Figure 6. Microchannels permit use of much more active catalysts, which greatly boosts throughput.
This structure is said to allow use of much more active catalysts than conventional systems, greatly boosting the throughput per unit volume. A catalyst can be tethered to the reaction wall or coated inside the channels. Overall system volumes reportedly can be reduced by 10 to 100 fold compared to conventional hardware. Figure 7 shows a large-scale, prototype microchannel reactor that will begin operating in 2007.
Figure 7. Large-scale demonstration unit is slated for operation in the first quarter of 2007.
Some of the applications under development include:
- hydrogen production using steam methane reforming;
- high intensity oxidation and partial-oxidation reactions with improved process selectivity and yield;
- high-performance emulsification processes; and
- synthetic-fuel production and methanol synthesis in compact units suitable for land or offshore installation.
Steam reforming highlights the power of the approach. About 95% of the hydrogen produced today in the U.S. is made by reforming a methane source such as natural gas using high-temperature (700°C to 1,000°C) steam. Refineries are major producers of hydrogen, using it primarily for their hydrotreaters and hydrocrackers. In the reforming process, methane endothermically reacts with steam under 325-bar pressure in the presence of a catalyst to produce hydrogen, carbon monoxide and a relatively small amount of carbon dioxide.
With the microchannel technology, hot combustion gases push the reaction forward, with the hot gases flowing in channel layers alternating with the reactor channel layers. The hydrogen is then purified in a pressure swing adsorption unit. Plant size is reduced by 90% compared to conventional reformers, and the approach boasts a 30% savings in capital cost, higher thermal efficiency and lower emissions, according to the company.
Scale-up is easily accomplished by adding more layers of channels. Once a plant is in operation, its capacity can be increased simply by installing additional layers of channels.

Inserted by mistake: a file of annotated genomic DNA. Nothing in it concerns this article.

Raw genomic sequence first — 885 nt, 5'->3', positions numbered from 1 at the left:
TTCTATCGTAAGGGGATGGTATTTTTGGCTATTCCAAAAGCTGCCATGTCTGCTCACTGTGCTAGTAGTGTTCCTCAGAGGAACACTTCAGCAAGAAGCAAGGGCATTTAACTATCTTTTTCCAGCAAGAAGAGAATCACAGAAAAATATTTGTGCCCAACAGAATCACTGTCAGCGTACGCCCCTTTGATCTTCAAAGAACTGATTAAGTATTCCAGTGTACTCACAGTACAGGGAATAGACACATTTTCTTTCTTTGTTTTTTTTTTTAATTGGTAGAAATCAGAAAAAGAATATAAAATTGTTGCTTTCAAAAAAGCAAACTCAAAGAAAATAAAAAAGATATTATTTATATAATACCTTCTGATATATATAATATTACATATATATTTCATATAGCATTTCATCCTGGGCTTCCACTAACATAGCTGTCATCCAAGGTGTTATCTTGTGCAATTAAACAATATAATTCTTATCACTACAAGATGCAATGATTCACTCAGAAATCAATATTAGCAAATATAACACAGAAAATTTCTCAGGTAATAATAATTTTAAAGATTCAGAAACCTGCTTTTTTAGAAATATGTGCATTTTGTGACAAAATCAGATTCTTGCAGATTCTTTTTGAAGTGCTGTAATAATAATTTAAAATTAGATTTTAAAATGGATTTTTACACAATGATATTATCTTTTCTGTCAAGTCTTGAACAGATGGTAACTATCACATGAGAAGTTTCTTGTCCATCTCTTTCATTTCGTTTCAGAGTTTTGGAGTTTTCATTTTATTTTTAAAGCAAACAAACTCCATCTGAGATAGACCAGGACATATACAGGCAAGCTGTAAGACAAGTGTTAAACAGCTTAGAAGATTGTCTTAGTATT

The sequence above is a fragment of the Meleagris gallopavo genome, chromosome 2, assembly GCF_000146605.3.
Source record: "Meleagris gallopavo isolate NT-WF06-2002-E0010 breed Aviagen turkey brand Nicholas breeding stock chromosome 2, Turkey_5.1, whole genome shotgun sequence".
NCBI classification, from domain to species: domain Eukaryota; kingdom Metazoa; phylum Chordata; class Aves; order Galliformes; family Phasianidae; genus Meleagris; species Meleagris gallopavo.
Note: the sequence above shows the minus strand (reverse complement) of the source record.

Cambridge Reactor Design, Cottenham, U.K., offers the Oscillating Flow Reactor, which takes advantage of the companys Oscillating Flow Mixing (OFM) technology (Figure 8).
Figure 8. Baffle geometry coupled with intensity of oscillation produced by pistons control mixing behavior.
OFM combines fluid oscillations with baffle inserts to provide highly effective mixing in tube reactors. Mixing behavior is controlled dynamically by oscillation intensity or geometrically by baffle design. While the technology can be applied to batch operations, it is said to be particularly suited to continuous processing.
The standard reactor consists of an oscillator base and a reactor tube top section (Figure 9). A nutating cam mechanism driven by an electric motor and linear actuator controls the amplitude and frequency of operation. A pair of pistons driven off the two cams provides oscillations in an inverted U arrangement of reactor tubes. All of the variations are achieved by electronic control of the motors.
Figure 9. Standard design includes an oscillator base and a reactor tube top section.
Process tubes are added via top plate extensions, each of which takes two reactor tubes. In this manner, the unit can be operated as four-pass, six-pass, etc., as required to increase reactor volume or residence time.
Typical applications include biodiesel, suspension polymerizations and liquid/liquid dispersions.